A host of teens today use the prescription opioid hydrocodone to get high. A report by the Substance Abuse and Mental Health Services Administration found that 349,000 adolescents aged 12 to 17 misused hydrocodone products such as Vicodin in 2016.
Marijuana is also a popular drug among teens. According to the 2017 Monitoring the Future survey, the percentage of 12th-graders who are current marijuana users has increased since 2014. In 2017, about 23 percent of high school seniors used cannabis.
Each drug causes adverse reactions. The side effects of hydrocodone include body swelling, muscle weakness and difficulty breathing. Conversely, marijuana causes increased appetite, anxiety and psychosis.
Mixing marijuana and prescription opioids can produce severe health effects that can result in coma or death. To prevent your teen from combining hydrocodone and cannabis, talk to him or her about the dangers of mixing drugs. If your child is misusing multiple substances, seek professional assistance.
A 2017 report from the National Institute on Drug Abuse indicated that marijuana users were more likely than nonusers to misuse prescription opioids. A few years earlier, the organization found that 58.5 percent of teens who misused painkillers mixed prescription opioids with cannabis.
Prescription opioids and marijuana have depressant effects. Also known as “downers,” these drugs can slow brain function, lower blood pressure and cause fatigue. Mixing cannabis and hydrocodone can suppress the central nervous system to dangerous levels.
Side effects of mixing hydrocodone and marijuana include:
Although some people have said that mixing hydrocodone and cannabis enhanced their high, others have reported experiencing breathing problems after taking Vicodin and then smoking marijuana shortly after.
A 2018 study published in the journal Neuropsychopharmacology suggested that mixing cannabis and oxycodone, a prescription opioid similar to hydrocodone, increases the risk for oxycodone abuse. Abusing prescription opioids can result in addiction.
If you or your teen uses hydrocodone, talk to a doctor about drug interactions. A physician can explain the dangers of mixing drugs, including the physical and psychological effects of combining opioids and cannabis.
Before you can confirm that your teen is mixing hydrocodone and marijuana, you must first find out if they are using these drugs at all. A number of signs can indicate the use of cannabis or prescription opioids.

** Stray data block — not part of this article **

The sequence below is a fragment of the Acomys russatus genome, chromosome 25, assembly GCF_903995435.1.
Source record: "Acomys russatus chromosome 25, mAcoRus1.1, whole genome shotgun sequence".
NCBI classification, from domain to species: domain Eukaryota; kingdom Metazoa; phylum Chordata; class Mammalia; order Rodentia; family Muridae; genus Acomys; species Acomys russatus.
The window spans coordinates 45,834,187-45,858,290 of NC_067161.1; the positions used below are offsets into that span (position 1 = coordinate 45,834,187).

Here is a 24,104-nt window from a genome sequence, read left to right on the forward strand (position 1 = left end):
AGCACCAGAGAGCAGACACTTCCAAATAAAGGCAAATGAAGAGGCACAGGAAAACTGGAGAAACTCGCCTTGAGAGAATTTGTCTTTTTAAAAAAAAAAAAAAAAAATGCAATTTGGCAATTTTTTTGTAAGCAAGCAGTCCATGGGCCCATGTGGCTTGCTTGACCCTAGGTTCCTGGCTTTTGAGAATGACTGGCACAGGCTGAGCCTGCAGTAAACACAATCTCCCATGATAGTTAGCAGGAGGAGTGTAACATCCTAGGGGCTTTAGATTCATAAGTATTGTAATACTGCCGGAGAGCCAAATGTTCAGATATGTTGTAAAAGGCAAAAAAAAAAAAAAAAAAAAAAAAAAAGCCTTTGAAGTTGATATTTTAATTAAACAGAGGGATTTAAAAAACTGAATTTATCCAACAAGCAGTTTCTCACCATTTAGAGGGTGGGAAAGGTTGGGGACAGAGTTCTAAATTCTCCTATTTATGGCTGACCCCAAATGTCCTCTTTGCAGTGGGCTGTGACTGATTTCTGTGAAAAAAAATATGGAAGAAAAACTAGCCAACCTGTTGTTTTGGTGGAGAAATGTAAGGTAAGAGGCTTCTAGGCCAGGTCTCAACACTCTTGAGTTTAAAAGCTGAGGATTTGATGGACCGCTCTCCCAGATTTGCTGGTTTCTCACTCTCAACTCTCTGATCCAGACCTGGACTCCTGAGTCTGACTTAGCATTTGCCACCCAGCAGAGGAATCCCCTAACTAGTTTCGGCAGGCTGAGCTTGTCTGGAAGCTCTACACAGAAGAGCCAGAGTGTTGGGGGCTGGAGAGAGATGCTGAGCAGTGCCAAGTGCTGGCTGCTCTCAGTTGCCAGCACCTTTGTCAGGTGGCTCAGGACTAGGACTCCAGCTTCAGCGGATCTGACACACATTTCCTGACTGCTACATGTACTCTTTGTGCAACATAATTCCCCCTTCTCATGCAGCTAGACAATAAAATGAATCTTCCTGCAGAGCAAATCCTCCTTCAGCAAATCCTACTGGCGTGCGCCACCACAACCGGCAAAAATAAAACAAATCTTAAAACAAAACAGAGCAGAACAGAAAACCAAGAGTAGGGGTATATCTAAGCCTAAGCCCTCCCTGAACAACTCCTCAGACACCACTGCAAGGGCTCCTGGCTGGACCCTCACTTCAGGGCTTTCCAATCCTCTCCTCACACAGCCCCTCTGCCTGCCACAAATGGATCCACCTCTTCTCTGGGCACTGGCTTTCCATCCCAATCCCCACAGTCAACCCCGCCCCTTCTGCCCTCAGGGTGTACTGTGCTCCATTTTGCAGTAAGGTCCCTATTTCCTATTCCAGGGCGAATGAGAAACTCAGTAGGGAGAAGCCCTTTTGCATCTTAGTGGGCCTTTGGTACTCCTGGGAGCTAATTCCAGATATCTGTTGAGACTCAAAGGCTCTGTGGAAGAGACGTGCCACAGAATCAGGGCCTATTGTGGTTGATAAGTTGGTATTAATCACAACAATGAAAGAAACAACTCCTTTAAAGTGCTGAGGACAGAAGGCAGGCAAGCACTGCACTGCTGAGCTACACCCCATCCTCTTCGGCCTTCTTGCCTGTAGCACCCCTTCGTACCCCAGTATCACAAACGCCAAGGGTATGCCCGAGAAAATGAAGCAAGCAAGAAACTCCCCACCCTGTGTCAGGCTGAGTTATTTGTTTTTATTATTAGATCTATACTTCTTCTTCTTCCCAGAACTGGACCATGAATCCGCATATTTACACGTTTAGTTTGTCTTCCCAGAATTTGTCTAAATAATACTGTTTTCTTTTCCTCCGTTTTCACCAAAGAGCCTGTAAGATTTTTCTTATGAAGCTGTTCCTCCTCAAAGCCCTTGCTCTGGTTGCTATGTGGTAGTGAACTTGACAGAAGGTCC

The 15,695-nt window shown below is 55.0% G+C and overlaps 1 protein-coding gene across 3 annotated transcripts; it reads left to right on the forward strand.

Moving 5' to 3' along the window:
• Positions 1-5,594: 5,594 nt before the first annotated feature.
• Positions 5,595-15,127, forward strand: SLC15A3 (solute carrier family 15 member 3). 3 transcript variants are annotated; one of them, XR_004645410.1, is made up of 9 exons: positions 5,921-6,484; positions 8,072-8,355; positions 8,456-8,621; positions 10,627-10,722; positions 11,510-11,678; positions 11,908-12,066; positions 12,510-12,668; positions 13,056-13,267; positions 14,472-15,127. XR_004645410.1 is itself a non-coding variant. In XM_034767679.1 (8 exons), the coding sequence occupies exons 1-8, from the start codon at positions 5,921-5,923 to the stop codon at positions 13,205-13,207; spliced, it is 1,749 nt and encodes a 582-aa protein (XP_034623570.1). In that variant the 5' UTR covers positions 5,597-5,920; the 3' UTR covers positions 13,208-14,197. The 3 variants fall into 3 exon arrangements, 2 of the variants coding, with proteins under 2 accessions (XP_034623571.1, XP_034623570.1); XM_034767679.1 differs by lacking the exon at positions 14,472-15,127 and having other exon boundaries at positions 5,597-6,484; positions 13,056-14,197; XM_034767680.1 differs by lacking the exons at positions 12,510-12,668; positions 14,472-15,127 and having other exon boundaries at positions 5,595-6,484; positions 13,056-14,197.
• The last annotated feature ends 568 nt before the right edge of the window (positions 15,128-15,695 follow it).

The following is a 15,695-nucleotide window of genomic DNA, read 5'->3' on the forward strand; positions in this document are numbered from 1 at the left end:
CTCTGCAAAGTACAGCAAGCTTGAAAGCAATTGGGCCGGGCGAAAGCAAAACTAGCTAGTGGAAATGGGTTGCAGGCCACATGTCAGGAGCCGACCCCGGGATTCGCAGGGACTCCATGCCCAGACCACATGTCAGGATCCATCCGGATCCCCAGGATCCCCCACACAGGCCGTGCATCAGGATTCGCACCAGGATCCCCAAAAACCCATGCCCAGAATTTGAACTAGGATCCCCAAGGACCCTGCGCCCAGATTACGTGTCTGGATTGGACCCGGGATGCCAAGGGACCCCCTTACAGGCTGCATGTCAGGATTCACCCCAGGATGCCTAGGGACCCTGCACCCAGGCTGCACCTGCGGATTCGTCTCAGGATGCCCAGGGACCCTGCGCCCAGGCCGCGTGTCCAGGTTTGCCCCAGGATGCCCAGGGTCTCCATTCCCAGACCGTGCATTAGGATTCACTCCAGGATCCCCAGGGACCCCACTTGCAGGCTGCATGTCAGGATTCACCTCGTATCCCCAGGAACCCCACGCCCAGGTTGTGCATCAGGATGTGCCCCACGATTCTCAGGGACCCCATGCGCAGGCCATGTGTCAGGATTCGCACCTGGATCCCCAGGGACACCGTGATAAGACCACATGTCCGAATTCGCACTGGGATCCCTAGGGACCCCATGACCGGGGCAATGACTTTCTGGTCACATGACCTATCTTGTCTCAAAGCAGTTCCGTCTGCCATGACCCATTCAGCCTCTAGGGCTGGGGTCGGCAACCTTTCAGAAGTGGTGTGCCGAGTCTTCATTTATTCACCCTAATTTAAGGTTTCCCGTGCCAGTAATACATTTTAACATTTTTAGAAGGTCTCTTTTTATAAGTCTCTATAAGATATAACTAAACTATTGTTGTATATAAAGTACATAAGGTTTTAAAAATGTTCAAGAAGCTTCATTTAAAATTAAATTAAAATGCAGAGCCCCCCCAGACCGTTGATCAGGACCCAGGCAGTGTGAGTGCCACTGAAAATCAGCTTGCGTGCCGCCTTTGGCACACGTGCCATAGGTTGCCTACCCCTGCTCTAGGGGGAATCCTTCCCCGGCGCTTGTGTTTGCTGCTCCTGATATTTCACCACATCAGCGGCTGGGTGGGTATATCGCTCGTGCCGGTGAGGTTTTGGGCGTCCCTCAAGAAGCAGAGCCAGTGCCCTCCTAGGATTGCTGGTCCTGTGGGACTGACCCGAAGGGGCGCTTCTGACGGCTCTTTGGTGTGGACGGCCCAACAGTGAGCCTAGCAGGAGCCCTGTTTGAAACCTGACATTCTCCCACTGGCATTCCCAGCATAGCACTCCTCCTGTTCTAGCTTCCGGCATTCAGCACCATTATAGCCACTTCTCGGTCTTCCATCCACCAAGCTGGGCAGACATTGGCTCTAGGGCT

Teens who misuse substances often struggle academically. Drug use increases their risk for poor grades and truancy. Adolescents who abuse hydrocodone or marijuana may also isolate themselves, lose interest in their hobbies or engage in risky behaviors.
Polydrug use involves using multiple substances simultaneously, which is a sign of addiction. In fact, a study by Roosevelt University found that polydrug use was the most common path to heroin use in the Chicago metropolitan area.
If your teen is regularly misusing hydrocodone and marijuana, seek treatment. At rehab, addiction experts can create a treatment plan to fit your child’s specific needs. If clients are addicted to more than one drug, each disorder will be treated.
When treating hydrocodone addiction, medical professionals may employ opioid agonists, such as methadone, buprenorphine or clonidine, to combat withdrawal symptoms. Once detox ends, clients transition to the next phase of rehab with licensed mental health counselors who teach strategies for avoiding triggers and maintaining sobriety.
Behavioral therapies effectively reduce cannabis use. According to the National Institute on Drug Abuse, these treatments may include:
A psychotherapy used to teach people to identify and correct dysfunctional behaviors
An approach that uses tangible rewards for positive actions
A counseling approach that aims to create motivation for behavior change
Teaching your children about the dangers of combining Vicodin and weed can prevent them from a lifetime of health problems. Talk to them about the importance of healthy habits and be sure to monitor their behavior.
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